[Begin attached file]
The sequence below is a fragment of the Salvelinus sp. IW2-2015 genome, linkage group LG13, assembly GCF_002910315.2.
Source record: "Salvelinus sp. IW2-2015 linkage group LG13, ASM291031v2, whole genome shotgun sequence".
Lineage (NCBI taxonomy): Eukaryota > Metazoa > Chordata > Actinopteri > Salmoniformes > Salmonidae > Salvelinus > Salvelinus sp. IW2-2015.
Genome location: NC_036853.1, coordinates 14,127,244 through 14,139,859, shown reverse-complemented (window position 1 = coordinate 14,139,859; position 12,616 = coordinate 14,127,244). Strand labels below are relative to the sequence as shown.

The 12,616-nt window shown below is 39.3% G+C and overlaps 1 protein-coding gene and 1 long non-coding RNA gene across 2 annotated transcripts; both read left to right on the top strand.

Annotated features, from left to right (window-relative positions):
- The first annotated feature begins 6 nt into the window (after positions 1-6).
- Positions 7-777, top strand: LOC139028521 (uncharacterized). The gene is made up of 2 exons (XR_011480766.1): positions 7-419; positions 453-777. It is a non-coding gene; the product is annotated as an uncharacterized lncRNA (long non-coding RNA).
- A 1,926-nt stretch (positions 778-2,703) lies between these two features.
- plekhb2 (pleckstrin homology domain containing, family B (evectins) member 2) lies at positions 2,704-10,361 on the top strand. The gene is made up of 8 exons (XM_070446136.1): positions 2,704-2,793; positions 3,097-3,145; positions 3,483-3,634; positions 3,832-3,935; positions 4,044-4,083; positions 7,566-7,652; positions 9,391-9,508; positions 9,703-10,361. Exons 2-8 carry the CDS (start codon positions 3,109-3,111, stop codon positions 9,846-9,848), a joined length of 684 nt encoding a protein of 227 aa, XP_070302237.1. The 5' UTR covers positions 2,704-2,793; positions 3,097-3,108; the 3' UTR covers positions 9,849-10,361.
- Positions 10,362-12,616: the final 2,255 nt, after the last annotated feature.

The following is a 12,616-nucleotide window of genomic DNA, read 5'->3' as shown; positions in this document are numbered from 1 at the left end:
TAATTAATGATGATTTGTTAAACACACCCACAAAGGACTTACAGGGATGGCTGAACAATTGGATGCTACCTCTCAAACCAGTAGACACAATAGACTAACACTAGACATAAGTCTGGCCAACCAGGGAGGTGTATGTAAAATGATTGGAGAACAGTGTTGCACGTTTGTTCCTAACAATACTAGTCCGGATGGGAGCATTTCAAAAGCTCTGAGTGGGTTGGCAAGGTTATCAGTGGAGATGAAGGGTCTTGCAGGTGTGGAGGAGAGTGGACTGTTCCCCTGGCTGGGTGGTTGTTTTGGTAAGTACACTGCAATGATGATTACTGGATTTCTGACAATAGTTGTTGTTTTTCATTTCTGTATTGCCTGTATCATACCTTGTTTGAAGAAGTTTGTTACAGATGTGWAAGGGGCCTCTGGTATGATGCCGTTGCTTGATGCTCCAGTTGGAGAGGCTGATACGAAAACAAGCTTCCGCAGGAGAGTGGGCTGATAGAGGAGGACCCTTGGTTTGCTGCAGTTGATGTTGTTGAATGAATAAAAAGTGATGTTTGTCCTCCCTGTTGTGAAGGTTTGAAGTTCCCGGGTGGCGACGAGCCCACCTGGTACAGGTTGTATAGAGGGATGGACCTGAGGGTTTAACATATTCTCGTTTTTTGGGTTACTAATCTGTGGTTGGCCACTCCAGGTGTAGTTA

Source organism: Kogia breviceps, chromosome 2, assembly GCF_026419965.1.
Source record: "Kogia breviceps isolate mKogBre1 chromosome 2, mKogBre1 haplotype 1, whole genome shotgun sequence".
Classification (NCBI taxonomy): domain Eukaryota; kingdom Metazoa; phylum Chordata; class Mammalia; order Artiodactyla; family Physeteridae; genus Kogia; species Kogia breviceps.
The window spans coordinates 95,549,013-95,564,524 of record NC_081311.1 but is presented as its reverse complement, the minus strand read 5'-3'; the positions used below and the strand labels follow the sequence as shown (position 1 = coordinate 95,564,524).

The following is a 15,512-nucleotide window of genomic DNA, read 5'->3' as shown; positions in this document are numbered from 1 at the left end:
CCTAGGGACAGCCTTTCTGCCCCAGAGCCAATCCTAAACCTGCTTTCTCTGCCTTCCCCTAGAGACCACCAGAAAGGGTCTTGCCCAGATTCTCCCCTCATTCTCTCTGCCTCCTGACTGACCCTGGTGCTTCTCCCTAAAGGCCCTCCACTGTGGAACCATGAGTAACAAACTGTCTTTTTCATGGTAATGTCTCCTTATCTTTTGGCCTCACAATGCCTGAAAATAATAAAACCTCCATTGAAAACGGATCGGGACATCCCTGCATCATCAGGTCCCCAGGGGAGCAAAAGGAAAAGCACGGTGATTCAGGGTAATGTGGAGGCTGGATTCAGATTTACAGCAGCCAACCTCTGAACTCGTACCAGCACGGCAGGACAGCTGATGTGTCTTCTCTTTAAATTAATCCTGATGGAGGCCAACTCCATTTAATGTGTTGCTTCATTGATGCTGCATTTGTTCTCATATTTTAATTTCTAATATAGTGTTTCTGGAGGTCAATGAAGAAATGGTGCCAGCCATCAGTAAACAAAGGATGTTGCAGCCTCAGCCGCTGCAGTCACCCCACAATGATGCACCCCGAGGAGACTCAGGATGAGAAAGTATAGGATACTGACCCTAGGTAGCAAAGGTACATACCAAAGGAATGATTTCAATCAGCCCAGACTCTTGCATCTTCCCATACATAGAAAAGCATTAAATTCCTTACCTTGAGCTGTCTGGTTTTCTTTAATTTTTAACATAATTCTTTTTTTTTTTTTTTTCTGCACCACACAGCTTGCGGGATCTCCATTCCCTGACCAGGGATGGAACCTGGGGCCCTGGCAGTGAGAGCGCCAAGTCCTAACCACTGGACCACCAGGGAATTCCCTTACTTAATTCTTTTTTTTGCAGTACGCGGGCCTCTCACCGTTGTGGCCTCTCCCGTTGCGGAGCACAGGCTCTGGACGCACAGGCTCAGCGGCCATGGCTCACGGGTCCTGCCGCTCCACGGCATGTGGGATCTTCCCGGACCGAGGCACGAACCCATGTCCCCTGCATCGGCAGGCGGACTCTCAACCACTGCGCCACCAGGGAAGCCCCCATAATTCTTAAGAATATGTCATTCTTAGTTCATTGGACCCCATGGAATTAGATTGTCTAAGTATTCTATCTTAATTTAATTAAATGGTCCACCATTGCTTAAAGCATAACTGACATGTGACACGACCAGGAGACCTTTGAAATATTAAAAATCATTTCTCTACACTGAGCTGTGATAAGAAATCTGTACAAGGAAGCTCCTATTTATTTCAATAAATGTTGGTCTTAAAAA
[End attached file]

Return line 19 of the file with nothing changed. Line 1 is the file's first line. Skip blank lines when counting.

CCTAGGGACAGCCTTTCTGCCCCAGAGCCAATCCTAAACCTGCTTTCTCTGCCTTCCCCTAGAGACCACCAGAAAGGGTCTTGCCCAGATTCTCCCCTCATTCTCTCTGCCTCCTGACTGACCCTGGTGCTTCTCCCTAAAGGCCCTCCACTGTGGAACCATGAGTAACAAACTGTCTTTTTCATGGTAATGTCTCCTTATCTTTTGGCCTCACAATGCCTGAAAATAATAAAACCTCCATTGAAAACGGATCGGGACATCCCTGCATCATCAGGTCCCCAGGGGAGCAAAAGGAAAAGCACGGTGATTCAGGGTAATGTGGAGGCTGGATTCAGATTTACAGCAGCCAACCTCTGAACTCGTACCAGCACGGCAGGACAGCTGATGTGTCTTCTCTTTAAATTAATCCTGATGGAGGCCAACTCCATTTAATGTGTTGCTTCATTGATGCTGCATTTGTTCTCATATTTTAATTTCTAATATAGTGTTTCTGGAGGTCAATGAAGAAATGGTGCCAGCCATCAGTAAACAAAGGATGTTGCAGCCTCAGCCGCTGCAGTCACCCCACAATGATGCACCCCGAGGAGACTCAGGATGAGAAAGTATAGGATACTGACCCTAGGTAGCAAAGGTACATACCAAAGGAATGATTTCAATCAGCCCAGACTCTTGCATCTTCCCATACATAGAAAAGCATTAAATTCCTTACCTTGAGCTGTCTGGTTTTCTTTAATTTTTAACATAATTCTTTTTTTTTTTTTTTTCTGCACCACACAGCTTGCGGGATCTCCATTCCCTGACCAGGGATGGAACCTGGGGCCCTGGCAGTGAGAGCGCCAAGTCCTAACCACTGGACCACCAGGGAATTCCCTTACTTAATTCTTTTTTTTGCAGTACGCGGGCCTCTCACCGTTGTGGCCTCTCCCGTTGCGGAGCACAGGCTCTGGACGCACAGGCTCAGCGGCCATGGCTCACGGGTCCTGCCGCTCCACGGCATGTGGGATCTTCCCGGACCGAGGCACGAACCCATGTCCCCTGCATCGGCAGGCGGACTCTCAACCACTGCGCCACCAGGGAAGCCCCCATAATTCTTAAGAATATGTCATTCTTAGTTCATTGGACCCCATGGAATTAGATTGTCTAAGTATTCTATCTTAATTTAATTAAATGGTCCACCATTGCTTAAAGCATAACTGACATGTGACACGACCAGGAGACCTTTGAAATATTAAAAATCATTTCTCTACACTGAGCTGTGATAAGAAATCTGTACAAGGAAGCTCCTATTTATTTCAATAAATGTTGGTCTTAAAAA